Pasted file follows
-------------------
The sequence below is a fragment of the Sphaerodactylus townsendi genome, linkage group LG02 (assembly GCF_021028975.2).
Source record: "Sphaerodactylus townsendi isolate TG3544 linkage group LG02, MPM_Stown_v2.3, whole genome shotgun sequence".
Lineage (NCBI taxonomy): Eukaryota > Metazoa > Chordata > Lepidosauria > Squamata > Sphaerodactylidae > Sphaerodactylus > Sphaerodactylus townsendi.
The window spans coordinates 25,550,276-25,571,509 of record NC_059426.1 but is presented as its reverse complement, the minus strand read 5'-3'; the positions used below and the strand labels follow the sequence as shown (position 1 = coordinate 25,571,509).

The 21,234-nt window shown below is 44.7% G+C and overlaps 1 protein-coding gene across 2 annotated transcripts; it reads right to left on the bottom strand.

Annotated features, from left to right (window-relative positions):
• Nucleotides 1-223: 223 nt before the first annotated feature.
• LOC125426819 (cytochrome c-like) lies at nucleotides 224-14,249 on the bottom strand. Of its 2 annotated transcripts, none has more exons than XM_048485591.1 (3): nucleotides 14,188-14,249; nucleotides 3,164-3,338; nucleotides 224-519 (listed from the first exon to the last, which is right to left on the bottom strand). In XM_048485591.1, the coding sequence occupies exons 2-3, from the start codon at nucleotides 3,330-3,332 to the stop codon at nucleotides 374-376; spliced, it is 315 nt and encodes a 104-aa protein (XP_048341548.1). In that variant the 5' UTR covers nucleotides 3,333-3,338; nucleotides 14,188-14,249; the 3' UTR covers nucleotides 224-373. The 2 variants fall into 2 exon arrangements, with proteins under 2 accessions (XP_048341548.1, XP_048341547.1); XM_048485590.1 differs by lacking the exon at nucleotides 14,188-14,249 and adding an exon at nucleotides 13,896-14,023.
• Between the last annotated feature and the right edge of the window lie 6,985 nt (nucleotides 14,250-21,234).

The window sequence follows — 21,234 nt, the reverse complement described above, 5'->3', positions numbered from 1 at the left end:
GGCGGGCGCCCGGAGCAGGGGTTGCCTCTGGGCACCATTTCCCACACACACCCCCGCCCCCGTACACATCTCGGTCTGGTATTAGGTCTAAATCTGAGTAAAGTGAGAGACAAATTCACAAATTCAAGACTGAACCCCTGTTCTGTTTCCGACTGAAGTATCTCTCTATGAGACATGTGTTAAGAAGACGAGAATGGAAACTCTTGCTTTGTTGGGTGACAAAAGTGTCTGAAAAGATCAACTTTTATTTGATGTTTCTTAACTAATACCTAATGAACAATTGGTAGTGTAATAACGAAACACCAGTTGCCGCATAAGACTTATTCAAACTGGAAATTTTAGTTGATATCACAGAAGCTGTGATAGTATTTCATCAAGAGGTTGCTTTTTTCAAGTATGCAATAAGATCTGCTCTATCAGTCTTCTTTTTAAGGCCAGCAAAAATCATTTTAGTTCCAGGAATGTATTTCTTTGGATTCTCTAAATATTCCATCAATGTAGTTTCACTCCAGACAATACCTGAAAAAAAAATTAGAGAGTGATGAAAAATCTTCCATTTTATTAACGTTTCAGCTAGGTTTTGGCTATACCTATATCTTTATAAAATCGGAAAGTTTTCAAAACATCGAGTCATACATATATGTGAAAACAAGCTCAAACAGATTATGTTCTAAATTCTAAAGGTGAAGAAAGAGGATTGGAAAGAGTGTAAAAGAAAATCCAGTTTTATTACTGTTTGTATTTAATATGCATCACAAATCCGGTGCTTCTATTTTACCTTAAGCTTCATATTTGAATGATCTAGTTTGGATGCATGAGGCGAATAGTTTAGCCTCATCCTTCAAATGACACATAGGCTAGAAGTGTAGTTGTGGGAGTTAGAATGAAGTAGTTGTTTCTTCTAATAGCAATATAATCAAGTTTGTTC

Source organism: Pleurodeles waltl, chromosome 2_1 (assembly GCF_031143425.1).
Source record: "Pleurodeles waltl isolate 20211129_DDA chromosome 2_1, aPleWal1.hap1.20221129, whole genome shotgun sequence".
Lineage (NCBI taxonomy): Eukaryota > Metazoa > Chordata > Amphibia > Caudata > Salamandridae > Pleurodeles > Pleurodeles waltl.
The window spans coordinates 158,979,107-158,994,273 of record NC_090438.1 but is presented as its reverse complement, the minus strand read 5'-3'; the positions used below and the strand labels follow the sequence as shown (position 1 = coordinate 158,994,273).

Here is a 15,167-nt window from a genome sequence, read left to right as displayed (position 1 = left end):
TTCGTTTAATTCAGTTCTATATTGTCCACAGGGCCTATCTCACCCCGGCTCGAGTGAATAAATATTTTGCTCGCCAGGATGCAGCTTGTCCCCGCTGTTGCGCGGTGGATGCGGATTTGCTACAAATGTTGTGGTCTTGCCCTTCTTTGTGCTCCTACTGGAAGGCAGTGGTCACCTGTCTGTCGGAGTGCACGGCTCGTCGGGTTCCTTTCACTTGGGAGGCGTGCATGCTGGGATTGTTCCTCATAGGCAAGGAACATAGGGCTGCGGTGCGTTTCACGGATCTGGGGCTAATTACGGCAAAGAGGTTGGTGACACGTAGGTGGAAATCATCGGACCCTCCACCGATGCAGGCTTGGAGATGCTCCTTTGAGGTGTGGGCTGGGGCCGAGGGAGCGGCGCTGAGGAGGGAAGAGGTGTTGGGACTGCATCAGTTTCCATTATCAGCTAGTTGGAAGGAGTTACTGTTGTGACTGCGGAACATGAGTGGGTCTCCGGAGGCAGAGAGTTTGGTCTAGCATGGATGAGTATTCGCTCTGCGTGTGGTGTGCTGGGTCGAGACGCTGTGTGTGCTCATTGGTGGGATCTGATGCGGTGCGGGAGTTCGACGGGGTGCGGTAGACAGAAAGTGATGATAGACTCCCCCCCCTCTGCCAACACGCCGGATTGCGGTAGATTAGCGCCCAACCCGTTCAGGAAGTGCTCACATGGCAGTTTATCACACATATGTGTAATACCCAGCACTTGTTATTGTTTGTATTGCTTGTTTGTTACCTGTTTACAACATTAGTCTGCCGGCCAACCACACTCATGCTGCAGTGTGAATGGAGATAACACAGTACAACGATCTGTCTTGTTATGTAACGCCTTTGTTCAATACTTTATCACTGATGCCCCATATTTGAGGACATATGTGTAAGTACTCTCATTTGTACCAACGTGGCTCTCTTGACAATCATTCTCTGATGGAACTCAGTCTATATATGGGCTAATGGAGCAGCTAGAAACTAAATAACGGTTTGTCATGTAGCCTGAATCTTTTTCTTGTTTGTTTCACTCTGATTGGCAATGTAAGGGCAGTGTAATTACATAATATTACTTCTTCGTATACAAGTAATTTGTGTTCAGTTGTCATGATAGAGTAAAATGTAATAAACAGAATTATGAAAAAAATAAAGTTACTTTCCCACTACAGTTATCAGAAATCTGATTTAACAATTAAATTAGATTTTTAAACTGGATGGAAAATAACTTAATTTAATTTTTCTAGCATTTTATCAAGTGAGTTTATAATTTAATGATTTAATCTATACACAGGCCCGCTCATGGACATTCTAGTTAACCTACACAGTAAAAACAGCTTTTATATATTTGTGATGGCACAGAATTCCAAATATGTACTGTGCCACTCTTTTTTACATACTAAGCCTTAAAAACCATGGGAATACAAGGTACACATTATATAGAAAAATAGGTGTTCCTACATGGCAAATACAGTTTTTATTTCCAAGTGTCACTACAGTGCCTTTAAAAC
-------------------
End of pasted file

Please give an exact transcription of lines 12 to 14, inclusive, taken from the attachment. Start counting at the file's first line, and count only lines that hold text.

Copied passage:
Source organism: Pleurodeles waltl, chromosome 2_1 (assembly GCF_031143425.1).
Source record: "Pleurodeles waltl isolate 20211129_DDA chromosome 2_1, aPleWal1.hap1.20221129, whole genome shotgun sequence".
Lineage (NCBI taxonomy): Eukaryota > Metazoa > Chordata > Amphibia > Caudata > Salamandridae > Pleurodeles > Pleurodeles waltl.